The well-being of today’s youth is undermined by high levels of psychological distress and emerging mental health problems. Young people face unique challenges during their increasingly extended transition from childhood to adulthood and experience a period of heightened vulnerability to mental health problems. It is essential to intervene early and effectively in the development of such problems to prevent their negative effects during adolescence and reduce ongoing impact through persistence and escalation into adulthood. One of the greatest challenges to intervening early and taking a preventive approach is the reluctance of young people to seek help, particularly from professional mental health care. This reluctance can be matched by the hesitancy of adults with significant roles in young people’s lives to reach out and intervene. It is ironic that the life stages between late childhood and early adulthood are characterized by both the highest level of need for effective mental health care and the lowest level of service use. A range of developmental, social, and psychological factors impact on the help-seeking beliefs and behaviors of young people and the people who are in frequent contact with them. These must be understood so that associated barriers to seeking help can be overcome and young people are able to easily access the mental health care they need – when and where they need it. Effective responses require engagement of the whole community including family, peers, trusted adults in young people’s lives, as well as relevant health, mental health, and community service providers. Technology has an increasingly important role in reaching out to and engaging young people in interventions that support their well-being in ways that are congruent with how young people live their technology-enhanced lives. Into the future, integrated systems of health and community services, with easily navigated gateways to transition between self-help, informal support, and professional services and between online and in-person environments, underpinned by a well-informed community, are urgently needed. We are on the cusp of realizing such systems in some countries, and these innovative approaches must be prioritized to mitigate mental health risks in the transition period between childhood and adulthood, so that today’s young people are able to meet the challenges they will face as tomorrow’s adults.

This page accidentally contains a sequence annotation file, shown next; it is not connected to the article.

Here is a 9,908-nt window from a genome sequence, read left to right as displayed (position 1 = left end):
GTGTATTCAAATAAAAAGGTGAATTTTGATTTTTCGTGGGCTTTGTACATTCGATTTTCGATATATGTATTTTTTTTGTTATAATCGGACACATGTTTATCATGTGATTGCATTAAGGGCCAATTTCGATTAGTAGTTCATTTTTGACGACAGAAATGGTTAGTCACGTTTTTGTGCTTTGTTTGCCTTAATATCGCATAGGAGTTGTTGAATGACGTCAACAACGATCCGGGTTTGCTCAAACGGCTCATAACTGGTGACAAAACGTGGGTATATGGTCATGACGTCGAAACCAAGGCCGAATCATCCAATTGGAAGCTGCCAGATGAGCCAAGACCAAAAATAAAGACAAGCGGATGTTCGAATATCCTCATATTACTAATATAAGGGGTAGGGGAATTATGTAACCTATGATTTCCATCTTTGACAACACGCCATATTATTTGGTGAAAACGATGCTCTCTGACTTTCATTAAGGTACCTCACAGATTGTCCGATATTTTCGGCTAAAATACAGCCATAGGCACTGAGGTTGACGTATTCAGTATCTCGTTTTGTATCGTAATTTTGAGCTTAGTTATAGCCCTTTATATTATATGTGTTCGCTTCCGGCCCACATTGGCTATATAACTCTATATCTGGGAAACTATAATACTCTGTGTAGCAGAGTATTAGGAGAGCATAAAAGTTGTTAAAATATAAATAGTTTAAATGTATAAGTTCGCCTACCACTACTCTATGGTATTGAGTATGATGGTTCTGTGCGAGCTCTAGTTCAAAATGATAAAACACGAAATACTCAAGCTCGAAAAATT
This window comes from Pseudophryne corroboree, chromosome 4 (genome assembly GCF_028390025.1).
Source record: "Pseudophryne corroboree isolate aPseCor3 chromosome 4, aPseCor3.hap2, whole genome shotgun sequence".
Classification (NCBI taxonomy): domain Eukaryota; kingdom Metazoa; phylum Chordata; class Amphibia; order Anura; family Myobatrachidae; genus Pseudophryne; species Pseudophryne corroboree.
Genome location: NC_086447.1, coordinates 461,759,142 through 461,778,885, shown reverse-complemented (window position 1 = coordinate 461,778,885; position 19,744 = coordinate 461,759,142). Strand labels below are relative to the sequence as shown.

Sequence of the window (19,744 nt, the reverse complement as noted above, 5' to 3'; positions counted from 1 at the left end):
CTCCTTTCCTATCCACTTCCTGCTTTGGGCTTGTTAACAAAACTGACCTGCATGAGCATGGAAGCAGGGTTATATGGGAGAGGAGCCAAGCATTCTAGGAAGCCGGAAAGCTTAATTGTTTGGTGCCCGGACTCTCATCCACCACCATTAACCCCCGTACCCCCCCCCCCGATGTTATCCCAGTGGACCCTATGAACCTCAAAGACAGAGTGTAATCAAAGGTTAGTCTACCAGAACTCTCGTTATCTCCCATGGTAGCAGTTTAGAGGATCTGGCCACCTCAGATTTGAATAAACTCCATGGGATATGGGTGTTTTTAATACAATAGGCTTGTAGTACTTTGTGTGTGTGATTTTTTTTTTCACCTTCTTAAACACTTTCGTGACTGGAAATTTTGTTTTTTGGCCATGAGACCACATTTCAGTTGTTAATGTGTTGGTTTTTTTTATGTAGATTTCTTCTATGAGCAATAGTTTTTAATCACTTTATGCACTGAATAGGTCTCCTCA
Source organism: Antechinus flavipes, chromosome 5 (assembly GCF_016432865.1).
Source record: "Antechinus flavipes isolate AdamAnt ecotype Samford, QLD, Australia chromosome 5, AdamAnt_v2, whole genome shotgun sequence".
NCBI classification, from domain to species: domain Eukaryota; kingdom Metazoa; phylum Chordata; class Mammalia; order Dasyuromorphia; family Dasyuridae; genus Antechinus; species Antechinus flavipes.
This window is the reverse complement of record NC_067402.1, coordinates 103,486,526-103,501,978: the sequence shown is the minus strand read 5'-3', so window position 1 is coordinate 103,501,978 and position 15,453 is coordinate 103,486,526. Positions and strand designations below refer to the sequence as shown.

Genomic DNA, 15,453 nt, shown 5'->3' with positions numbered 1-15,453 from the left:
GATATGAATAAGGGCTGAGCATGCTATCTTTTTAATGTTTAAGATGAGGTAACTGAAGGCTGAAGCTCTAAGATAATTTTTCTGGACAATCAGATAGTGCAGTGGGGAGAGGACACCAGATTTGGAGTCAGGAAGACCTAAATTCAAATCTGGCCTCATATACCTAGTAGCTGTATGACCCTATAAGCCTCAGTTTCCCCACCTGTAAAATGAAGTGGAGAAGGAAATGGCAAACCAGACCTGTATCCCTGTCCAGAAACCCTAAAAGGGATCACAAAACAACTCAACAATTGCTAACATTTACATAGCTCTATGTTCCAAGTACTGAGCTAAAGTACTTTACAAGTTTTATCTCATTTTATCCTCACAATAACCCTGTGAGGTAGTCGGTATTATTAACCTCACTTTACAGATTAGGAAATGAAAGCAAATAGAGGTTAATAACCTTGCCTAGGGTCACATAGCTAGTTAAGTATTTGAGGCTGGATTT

|Title of host publication||Handbook of Children and Youth Studies|
|Editors||Johanna Wyn, Helen Cahill|
|Place of Publication||Singapore, Singapore|
|Number of pages||16|
|Publication status||Published - 2015|